Information system denial of service or destruction. Sometimes, the goal of nation-state attackers is to take an organization out of operation, either for extortion or to shut it down completely. North Korea's attack on Sony is an example. It was reportedly focused on preventing the release of the movie The Interview. Nation-state attackers also tend to engage in ransomware attacks.

Many cybersecurity professionals haven't considered the full range of these types of attacks. Several CISOs have told me that their organizations aren't targets because they don't operate industrial control systems. But tell that to Sony. Here's the point: Every organization has information that's potentially valuable to nation-states. Even not-for-profits delivering humanitarian aid have been compromised because they can provide insight into the vulnerabilities of other nations.

Attack techniques

The tricky thing with nation-state actors is that they use many of the traditional techniques all hackers deploy; they're just better at using them in new and creative ways (see "How favored nation-state attack types work"). But security vendors are working to shut down these avenues.

Privileged-account compromise. Until recently, Microsoft's Office365 set the default for multifactor authentication to off for its privileged users. Security vendors are stepping up to the plate; providers such as AppGate have the ability to automatically issue and revoke, on an as-needed basis, privileged access to a range of cloud and on-premises software platforms. For example, providers can grant privileged access only to an assigned troubleshooter for a fixed period of time.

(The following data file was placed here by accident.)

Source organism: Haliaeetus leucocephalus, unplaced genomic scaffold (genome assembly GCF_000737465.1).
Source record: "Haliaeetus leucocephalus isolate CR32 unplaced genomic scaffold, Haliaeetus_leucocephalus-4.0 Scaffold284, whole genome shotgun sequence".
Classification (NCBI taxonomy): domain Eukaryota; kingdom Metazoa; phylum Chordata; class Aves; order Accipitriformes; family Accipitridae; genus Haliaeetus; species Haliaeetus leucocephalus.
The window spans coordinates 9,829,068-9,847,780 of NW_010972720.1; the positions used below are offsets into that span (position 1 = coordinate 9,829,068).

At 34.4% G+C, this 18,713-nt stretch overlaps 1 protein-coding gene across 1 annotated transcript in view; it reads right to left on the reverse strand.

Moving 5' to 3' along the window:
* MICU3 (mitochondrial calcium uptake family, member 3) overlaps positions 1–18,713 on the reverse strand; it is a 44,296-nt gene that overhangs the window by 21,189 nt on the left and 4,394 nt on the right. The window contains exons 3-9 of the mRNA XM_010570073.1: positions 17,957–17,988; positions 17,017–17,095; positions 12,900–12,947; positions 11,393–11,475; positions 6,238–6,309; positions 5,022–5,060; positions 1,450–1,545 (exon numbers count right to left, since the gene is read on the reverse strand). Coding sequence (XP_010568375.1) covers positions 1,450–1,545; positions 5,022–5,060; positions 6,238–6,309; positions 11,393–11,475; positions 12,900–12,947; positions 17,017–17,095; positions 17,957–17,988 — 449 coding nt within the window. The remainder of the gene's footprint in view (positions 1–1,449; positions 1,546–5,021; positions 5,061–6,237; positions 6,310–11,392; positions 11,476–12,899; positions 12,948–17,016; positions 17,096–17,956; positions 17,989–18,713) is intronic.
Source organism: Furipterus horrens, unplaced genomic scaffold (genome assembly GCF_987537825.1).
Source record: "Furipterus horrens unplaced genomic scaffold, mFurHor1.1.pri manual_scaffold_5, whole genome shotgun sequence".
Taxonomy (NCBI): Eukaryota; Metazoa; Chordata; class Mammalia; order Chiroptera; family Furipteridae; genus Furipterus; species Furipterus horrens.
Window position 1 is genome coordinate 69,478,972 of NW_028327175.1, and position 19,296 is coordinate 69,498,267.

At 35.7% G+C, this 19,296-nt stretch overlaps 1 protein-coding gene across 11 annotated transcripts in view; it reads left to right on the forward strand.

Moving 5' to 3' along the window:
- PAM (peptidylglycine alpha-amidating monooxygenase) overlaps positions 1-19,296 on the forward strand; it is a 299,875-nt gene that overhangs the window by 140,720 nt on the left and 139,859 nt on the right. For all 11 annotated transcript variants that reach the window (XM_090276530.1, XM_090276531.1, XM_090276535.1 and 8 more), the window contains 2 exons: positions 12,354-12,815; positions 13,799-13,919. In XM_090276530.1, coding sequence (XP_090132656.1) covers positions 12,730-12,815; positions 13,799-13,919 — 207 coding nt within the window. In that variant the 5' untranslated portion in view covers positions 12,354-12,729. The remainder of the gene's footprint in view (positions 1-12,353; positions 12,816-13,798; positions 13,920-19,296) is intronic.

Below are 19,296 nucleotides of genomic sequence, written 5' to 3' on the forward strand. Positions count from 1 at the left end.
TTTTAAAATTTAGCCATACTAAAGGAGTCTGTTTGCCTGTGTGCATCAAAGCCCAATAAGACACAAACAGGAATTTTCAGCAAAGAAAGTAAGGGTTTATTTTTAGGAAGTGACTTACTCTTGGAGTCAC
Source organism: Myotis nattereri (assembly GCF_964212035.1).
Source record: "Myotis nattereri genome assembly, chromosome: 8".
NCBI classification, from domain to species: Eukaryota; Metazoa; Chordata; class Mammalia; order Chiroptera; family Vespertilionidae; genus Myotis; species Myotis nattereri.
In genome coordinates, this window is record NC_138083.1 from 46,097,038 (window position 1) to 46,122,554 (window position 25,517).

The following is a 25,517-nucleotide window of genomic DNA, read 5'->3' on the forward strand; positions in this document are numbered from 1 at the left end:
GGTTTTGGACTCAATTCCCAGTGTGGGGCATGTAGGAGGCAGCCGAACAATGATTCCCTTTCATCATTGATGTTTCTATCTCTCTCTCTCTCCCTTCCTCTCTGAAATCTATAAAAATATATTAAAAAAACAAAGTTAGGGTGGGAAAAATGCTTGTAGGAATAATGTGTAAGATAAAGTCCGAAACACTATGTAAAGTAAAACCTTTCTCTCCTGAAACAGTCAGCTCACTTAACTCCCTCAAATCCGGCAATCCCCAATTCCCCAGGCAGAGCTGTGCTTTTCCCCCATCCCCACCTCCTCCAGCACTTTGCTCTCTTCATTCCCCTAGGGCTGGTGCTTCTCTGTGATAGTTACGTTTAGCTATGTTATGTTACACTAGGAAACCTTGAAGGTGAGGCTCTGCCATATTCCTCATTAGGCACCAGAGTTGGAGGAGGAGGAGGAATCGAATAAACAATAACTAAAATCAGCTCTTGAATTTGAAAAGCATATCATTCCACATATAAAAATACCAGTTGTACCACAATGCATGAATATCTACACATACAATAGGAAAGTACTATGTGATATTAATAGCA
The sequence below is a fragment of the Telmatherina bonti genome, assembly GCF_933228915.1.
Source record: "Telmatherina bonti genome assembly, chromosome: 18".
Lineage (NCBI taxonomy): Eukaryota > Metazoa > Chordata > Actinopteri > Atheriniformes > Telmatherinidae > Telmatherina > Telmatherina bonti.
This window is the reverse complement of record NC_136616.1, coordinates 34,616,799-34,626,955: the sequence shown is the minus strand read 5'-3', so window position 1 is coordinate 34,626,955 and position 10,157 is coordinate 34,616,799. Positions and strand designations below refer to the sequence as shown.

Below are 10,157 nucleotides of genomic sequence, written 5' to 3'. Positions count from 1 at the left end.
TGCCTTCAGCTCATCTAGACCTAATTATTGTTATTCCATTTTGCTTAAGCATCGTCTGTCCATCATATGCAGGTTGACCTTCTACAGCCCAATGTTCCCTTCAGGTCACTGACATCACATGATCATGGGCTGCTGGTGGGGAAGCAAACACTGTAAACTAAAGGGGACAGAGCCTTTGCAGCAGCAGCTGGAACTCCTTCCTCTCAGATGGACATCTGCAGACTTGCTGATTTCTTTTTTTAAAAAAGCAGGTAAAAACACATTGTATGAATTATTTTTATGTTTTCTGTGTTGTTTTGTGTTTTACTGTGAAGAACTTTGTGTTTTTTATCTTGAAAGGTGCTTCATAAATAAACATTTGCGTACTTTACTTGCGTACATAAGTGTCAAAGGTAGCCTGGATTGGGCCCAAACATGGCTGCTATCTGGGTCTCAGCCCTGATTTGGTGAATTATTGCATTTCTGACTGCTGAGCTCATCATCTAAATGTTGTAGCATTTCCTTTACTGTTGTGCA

Malware injection. A range of advanced antimalware vendors and products are focusing on endpoints. Companies like VMWare, Crowdstrike, Panda Security, ESET, Palo Alto Networks and others have products that perform advanced, automated antimalware detection and neutralization.

Data exfiltration. One of the best tools to protect against data exfiltration is behavioral threat analytics (BTA) -- software that integrates multiple sources of data to capture and displays anomalous behavior of users, devices and systems. BTA helps locate anomalous data transfers. Providers include Bay Dynamics, Gurucul, Exabeam and Splunk.

Public-facing application attacks. The Open Web Application Security Project Foundation maintains a list of the top 10 application security risks. A range of vendors -- including Tala Security, Arxan Technologies and Jscrambler -- are addressing this problem.

Many other techniques exist, but vulnerabilities in these areas basically function as "come-hither" calls to nation-state attackers. CISOs should focus on remediating these vulnerabilities immediately.

How favored nation-state attack types work

Malware injection. This is one of the most effective types. It allows access to information (audio, test or other data) via human-facing apps and by reading files on data systems, IoT devices or control systems. Malware injection can wipe drives, inject false information or take control of vital resources.

Privileged-account compromise. Cloud made this worse, with organizations assuming cloud-based workloads and accounts were safe. Mainstream providers like Microsoft were slow to see the risk.